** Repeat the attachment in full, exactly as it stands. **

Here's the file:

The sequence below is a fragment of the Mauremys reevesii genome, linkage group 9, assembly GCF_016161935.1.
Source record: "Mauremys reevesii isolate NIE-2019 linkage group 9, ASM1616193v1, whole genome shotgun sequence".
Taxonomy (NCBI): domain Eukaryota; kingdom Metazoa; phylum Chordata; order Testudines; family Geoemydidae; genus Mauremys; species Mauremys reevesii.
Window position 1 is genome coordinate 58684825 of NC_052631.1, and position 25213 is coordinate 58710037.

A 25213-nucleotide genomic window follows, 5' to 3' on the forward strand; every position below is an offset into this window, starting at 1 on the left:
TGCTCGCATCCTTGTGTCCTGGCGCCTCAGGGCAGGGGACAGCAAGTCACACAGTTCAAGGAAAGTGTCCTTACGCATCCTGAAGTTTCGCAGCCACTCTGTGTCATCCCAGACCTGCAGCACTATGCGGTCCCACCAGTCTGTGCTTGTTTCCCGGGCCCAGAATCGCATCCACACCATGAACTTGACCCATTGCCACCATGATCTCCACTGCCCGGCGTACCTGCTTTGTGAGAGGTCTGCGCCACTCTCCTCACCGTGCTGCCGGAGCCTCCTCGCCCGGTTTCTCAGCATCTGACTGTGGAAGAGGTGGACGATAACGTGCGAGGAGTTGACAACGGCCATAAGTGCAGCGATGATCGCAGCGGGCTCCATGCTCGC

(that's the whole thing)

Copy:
The sequence below is a fragment of the Mauremys reevesii genome, linkage group 9, assembly GCF_016161935.1.
Source record: "Mauremys reevesii isolate NIE-2019 linkage group 9, ASM1616193v1, whole genome shotgun sequence".
Taxonomy (NCBI): domain Eukaryota; kingdom Metazoa; phylum Chordata; order Testudines; family Geoemydidae; genus Mauremys; species Mauremys reevesii.
Window position 1 is genome coordinate 58684825 of NC_052631.1, and position 25213 is coordinate 58710037.

A 25213-nucleotide genomic window follows, 5' to 3' on the forward strand; every position below is an offset into this window, starting at 1 on the left:
TGCTCGCATCCTTGTGTCCTGGCGCCTCAGGGCAGGGGACAGCAAGTCACACAGTTCAAGGAAAGTGTCCTTACGCATCCTGAAGTTTCGCAGCCACTCTGTGTCATCCCAGACCTGCAGCACTATGCGGTCCCACCAGTCTGTGCTTGTTTCCCGGGCCCAGAATCGCATCCACACCATGAACTTGACCCATTGCCACCATGATCTCCACTGCCCGGCGTACCTGCTTTGTGAGAGGTCTGCGCCACTCTCCTCACCGTGCTGCCGGAGCCTCCTCGCCCGGTTTCTCAGCATCTGACTGTGGAAGAGGTGGACGATAACGTGCGAGGAGTTGACAACGGCCATAAGTGCAGCGATGATCGCAGCGGGCTCCATGCTCGC